Another clear indicator that sexism in the WWE is still a big problem? The pay gap. If you're a big name female wrestler, the Daily Beast reports that your male coworkers will be making at least 36 times more money than you on average. Hmm, definitely not okay. So yeah, while the WWE has made a lot of surface overtures about empowering women, the results (still) show otherwise.

You're signing away some big rights

The fact that WWE wrestlers are classified as independent contractors rather than true employees is already bad, but on top of that the organization will do everything it can to make you sign your life away (sometimes literally). A contract analysis by Forbes shows that writing your name on the dotted line can also mean giving away some major rights that you'd probably rather hold onto.

Like what? Well, even though you're the one who spent years creating and inhabiting the character you play in the ring, this contract gives that character's rights away to the WWE, who will make sure to market it, license it, and potentially steer it into storylines you'd rather avoid. What, you didn't plan on being a heel or saying something particularly cringey? Too bad. Meanwhile, the contract also allows the WWE to book you for events. That sounds great until you're flying from London to Las Vegas to Singapore every few days, but honestly, that's the nature of the business. Far more concerning is the clause that clears the WWE of all liability if an elaborate stunt (whether it's arranged by you, or them) leaves you traumatized, paralyzed, dead, or so on. Apparently, this clause is written in all-caps on the contracts of Triple H and Stephanie McMahon. You know, for emphasis.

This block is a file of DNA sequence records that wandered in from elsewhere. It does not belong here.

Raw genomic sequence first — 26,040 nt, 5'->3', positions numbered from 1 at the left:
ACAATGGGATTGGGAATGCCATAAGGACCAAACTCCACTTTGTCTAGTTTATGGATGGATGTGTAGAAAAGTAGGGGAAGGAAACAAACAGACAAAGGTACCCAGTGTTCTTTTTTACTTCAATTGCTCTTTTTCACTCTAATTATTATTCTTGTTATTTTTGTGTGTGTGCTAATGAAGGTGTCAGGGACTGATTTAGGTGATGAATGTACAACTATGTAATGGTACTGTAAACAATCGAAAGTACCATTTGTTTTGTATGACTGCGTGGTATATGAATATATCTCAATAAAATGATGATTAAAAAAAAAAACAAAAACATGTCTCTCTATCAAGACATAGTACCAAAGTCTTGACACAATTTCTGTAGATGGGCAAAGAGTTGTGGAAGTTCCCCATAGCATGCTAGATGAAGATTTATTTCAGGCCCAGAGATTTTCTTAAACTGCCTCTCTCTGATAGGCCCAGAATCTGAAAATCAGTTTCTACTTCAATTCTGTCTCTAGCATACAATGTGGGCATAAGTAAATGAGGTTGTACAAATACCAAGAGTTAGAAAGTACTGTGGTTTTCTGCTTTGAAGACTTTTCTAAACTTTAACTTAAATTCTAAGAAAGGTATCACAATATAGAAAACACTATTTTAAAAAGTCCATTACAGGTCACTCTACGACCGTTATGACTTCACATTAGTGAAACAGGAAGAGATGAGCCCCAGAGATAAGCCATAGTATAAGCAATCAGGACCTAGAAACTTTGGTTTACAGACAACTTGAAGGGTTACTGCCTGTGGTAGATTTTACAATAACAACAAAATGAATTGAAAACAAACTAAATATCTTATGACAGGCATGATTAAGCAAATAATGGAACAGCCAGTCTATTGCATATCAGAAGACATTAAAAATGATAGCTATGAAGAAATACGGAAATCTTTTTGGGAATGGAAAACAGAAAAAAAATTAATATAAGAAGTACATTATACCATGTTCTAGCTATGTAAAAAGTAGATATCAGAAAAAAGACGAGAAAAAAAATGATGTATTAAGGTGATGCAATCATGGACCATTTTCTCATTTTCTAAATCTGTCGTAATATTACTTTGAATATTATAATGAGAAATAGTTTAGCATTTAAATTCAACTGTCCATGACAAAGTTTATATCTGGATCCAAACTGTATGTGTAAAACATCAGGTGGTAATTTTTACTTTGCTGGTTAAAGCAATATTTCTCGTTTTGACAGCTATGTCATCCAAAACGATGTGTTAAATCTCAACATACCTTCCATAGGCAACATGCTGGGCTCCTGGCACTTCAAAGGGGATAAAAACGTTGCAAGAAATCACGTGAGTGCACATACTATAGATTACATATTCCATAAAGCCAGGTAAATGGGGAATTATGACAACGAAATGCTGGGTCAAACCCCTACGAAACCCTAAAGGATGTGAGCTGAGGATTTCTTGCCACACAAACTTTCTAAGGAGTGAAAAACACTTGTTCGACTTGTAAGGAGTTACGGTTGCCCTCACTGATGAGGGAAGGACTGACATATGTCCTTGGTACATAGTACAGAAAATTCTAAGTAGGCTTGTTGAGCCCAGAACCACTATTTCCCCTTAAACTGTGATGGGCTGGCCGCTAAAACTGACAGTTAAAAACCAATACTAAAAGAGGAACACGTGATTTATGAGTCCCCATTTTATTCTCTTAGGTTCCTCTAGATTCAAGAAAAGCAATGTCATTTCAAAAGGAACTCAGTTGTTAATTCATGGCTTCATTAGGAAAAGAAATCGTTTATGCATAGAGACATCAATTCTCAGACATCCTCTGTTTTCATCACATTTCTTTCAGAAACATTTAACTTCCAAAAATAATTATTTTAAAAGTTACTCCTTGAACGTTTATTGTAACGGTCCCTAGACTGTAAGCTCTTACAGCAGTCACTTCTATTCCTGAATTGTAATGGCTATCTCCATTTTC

Racism in (and out of) the ring

There's no denying that the WWE has a long, uncomfortable history of exploiting racist and/or xenophobic stereotypes as a way to sell tickets. For example, the Guardian points to many villain characters, such as the so-called Iron Sheik, who traded on anti-Muslim stereotypes to get the audience rooting for an "all-American" blond, white, male hero. Just as damaging has been the treatment of black wrestlers, who have been portrayed as cannibalistic headhunters from Uganda, voodoo priests, and pimps.

Though smaller wrestling organizations have tried to shift the industry away from such vulgar stereotypes, the WWE still has a long way to go. In 2017, the Washington Post reported that one wrestler went on a scripted tirade filled with racist stereotypes about Asians. Now, this sort of blatant prejudice is obviously not okay, but as the Atlantic points out, the racism in WWE storylines is usually more subtle (though equally damaging). For example, most of the WWE's black wrestlers are usually positioned as "jobbers," meaning their job is to lose matches in order to bolster the profile of a villainous opponent. It almost invariably ends up being a white man who finally wins against the heel, a problematic narrative that quietly asserts a notion of white supremacy without outright stating it. The WWE often pretends that these racial stereotypes are employed for satirical purposes, but in reality, the organization has a serious race problem and needs to do more about it.